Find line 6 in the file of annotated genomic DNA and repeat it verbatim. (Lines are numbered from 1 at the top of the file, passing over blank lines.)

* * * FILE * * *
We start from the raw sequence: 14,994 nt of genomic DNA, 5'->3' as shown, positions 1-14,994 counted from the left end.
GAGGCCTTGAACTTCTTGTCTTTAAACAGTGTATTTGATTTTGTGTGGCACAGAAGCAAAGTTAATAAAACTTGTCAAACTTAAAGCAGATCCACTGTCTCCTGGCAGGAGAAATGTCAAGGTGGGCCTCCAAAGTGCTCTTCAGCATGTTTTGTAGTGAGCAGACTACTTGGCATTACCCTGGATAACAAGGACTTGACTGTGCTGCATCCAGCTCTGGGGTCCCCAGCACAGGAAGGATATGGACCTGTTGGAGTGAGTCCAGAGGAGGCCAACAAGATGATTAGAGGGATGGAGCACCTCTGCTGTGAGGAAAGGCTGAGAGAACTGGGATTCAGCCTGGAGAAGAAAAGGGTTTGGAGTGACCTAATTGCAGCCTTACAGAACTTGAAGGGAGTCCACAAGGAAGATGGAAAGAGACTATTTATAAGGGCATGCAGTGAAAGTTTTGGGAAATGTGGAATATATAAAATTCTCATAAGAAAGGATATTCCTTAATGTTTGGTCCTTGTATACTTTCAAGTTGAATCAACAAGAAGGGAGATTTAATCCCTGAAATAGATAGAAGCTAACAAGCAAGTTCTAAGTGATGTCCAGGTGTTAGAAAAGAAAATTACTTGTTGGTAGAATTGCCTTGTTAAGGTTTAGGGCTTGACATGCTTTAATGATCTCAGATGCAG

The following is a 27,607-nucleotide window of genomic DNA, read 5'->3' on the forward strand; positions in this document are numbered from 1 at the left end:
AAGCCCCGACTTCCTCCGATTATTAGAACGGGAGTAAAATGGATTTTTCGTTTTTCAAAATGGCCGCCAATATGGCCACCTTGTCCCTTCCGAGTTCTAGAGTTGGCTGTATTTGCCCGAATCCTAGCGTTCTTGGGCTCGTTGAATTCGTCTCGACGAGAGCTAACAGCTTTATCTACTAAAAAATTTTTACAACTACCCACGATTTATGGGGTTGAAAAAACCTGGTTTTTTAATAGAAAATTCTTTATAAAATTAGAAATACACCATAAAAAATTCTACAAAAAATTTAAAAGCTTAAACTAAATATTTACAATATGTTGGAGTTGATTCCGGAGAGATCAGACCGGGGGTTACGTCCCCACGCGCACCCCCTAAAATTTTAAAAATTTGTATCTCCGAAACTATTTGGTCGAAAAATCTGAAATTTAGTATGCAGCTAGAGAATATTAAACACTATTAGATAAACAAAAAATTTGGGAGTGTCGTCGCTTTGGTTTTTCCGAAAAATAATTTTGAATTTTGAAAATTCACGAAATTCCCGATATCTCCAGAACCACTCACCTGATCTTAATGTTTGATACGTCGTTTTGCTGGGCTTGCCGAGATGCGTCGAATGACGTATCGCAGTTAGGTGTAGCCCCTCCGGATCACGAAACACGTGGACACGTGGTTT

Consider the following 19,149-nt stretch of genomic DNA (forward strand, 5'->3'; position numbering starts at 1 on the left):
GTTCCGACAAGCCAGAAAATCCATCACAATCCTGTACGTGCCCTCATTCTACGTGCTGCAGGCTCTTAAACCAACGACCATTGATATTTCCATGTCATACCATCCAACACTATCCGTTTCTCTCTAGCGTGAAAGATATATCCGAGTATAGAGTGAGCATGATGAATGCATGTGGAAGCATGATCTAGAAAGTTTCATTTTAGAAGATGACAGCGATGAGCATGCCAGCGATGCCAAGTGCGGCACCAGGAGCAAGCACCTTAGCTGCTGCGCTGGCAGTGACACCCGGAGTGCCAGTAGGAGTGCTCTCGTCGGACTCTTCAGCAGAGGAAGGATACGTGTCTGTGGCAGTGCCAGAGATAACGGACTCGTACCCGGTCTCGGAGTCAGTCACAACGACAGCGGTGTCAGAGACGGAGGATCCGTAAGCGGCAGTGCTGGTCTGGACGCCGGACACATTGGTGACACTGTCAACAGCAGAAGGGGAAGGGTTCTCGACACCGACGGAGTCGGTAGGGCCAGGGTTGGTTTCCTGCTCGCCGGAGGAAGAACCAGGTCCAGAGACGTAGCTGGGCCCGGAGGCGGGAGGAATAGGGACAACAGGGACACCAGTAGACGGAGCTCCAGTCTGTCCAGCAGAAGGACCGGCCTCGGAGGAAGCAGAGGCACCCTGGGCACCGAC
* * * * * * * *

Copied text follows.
GTTCCGACAAGCCAGAAAATCCATCACAATCCTGTACGTGCCCTCATTCTACGTGCTGCAGGCTCTTAAACCAACGACCATTGATATTTCCATGTCATACCATCCAACACTATCCGTTTCTCTCTAGCGTGAAAGATATATCCGAGTATAGAGTGAGCATGATGAATGCATGTGGAAGCATGATCTAGAAAGTTTCATTTTAGAAGATGACAGCGATGAGCATGCCAGCGATGCCAAGTGCGGCACCAGGAGCAAGCACCTTAGCTGCTGCGCTGGCAGTGACACCCGGAGTGCCAGTAGGAGTGCTCTCGTCGGACTCTTCAGCAGAGGAAGGATACGTGTCTGTGGCAGTGCCAGAGATAACGGACTCGTACCCGGTCTCGGAGTCAGTCACAACGACAGCGGTGTCAGAGACGGAGGATCCGTAAGCGGCAGTGCTGGTCTGGACGCCGGACACATTGGTGACACTGTCAACAGCAGAAGGGGAAGGGTTCTCGACACCGACGGAGTCGGTAGGGCCAGGGTTGGTTTCCTGCTCGCCGGAGGAAGAACCAGGTCCAGAGACGTAGCTGGGCCCGGAGGCGGGAGGAATAGGGACAACAGGGACACCAGTAGACGGAGCTCCAGTCTGTCCAGCAGAAGGACCGGCCTCGGAGGAAGCAGAGGCACCCTGGGCACCGAC